Keith Larsen says, “This story is so damn good. The backstory behind the Jills and Kevin Tomlinson told in full color.” In his Vanity Fair piece How a Real-Estate Scuffle Turned into a True Tale of Miami Vice, Mark Seal tells the story of how “everyday greed blossomed into full-blown extortion.”
Happy Hack List!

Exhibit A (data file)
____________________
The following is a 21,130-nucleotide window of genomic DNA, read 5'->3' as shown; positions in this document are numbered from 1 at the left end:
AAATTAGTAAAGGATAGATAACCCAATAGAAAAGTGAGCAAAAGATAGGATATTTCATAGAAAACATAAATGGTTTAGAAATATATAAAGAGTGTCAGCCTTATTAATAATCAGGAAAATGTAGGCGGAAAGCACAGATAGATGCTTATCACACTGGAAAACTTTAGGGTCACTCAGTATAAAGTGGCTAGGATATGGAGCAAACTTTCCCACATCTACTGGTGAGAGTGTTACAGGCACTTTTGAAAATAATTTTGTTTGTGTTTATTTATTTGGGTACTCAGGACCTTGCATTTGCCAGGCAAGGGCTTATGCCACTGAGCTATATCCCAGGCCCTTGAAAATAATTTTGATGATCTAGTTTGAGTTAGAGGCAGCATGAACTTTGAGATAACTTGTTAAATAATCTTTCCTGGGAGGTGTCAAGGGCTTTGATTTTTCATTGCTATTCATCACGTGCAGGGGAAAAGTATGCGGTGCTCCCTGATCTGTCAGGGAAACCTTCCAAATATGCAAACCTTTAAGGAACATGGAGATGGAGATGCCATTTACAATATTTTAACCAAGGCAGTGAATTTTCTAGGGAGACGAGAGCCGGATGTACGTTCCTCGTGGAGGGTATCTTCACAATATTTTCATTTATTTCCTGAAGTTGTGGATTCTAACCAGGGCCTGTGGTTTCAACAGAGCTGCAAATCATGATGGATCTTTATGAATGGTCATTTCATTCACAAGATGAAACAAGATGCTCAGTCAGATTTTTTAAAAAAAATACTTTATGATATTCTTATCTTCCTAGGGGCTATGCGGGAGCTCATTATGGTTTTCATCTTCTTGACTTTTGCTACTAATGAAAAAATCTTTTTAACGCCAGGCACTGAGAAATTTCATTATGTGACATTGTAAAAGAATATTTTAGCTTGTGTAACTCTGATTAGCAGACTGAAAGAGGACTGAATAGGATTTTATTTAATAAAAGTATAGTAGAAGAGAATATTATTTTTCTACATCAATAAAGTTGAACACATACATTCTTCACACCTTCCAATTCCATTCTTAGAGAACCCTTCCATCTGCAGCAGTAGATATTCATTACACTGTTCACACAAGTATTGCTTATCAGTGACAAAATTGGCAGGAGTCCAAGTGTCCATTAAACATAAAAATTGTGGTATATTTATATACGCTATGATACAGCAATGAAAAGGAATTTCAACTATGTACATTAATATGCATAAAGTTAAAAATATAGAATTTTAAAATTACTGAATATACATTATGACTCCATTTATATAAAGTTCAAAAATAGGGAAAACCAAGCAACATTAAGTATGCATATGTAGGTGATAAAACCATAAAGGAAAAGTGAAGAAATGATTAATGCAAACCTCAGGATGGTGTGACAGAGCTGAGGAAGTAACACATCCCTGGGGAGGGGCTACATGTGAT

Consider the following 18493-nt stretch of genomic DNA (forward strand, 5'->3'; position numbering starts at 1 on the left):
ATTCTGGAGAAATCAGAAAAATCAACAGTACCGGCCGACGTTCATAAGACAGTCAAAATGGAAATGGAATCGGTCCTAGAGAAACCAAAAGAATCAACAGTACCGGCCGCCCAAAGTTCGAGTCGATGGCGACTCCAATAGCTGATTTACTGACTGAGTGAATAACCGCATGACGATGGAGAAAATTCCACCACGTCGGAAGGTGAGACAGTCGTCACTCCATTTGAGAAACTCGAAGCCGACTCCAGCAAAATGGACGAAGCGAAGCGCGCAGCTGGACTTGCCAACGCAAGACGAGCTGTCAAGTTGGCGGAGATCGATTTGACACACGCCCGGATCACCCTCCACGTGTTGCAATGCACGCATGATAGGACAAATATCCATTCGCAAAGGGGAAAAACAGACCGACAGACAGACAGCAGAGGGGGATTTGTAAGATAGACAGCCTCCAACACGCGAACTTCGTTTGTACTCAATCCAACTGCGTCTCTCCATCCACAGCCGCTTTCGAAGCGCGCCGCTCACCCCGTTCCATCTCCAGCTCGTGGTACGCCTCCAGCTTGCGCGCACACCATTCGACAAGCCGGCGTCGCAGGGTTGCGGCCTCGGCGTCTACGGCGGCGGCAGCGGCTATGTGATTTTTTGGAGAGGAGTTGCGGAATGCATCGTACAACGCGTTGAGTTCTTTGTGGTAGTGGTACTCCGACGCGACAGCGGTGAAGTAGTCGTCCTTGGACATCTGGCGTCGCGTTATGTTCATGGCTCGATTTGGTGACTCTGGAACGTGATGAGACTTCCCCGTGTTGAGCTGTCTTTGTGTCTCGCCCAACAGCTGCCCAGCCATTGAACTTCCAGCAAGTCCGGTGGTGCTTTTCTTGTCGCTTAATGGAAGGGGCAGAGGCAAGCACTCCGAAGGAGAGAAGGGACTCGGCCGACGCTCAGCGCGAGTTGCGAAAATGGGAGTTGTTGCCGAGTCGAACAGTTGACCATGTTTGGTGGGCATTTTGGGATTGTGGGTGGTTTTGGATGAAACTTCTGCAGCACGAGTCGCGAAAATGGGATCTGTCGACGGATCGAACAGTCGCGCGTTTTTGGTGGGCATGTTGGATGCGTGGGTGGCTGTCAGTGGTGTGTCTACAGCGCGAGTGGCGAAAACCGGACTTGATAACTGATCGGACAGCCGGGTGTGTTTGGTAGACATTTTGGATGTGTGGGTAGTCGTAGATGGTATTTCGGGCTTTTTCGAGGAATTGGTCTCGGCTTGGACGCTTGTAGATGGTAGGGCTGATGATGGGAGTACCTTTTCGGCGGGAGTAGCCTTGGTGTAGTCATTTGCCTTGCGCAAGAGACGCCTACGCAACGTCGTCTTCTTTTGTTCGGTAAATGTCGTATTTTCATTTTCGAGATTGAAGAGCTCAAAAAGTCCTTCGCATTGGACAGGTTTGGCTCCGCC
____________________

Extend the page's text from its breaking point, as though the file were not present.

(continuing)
And finally today, here’s one you don’t want to miss. At HuffPost, Alex Pareene tells us, “I asked 10 of America’s foremost thought leaders, authors and political figures to help me put together a definitive list” for HuffPost’s 2018 Year in Ideas. Also, “All of them refused.” No worries: “Undaunted, I forced a bot to review the collected writings of each person I asked, and then write essays for me. The bot instead crashed a Tesla into a Checkers.” Fortunately for us, Pareene decided to write them himself for 2018: The Year In Ideas: A Review Of Ideas. As Benjamin R. Freed tweets, “Happy Hack List! (or whatever @pareene’s calling it these days).” Check out these totally plausible (as Matt Fuller says, “This is supposed to be parody, but I don’t believe any of this is fake”) essays from “contemporary thinkers and authors.” “You'll laugh, you'll cry,” tweets Patrick LaForge. Most of all, you’ll remember, “Gawker was such a good website,” tweets Josh Sternberg.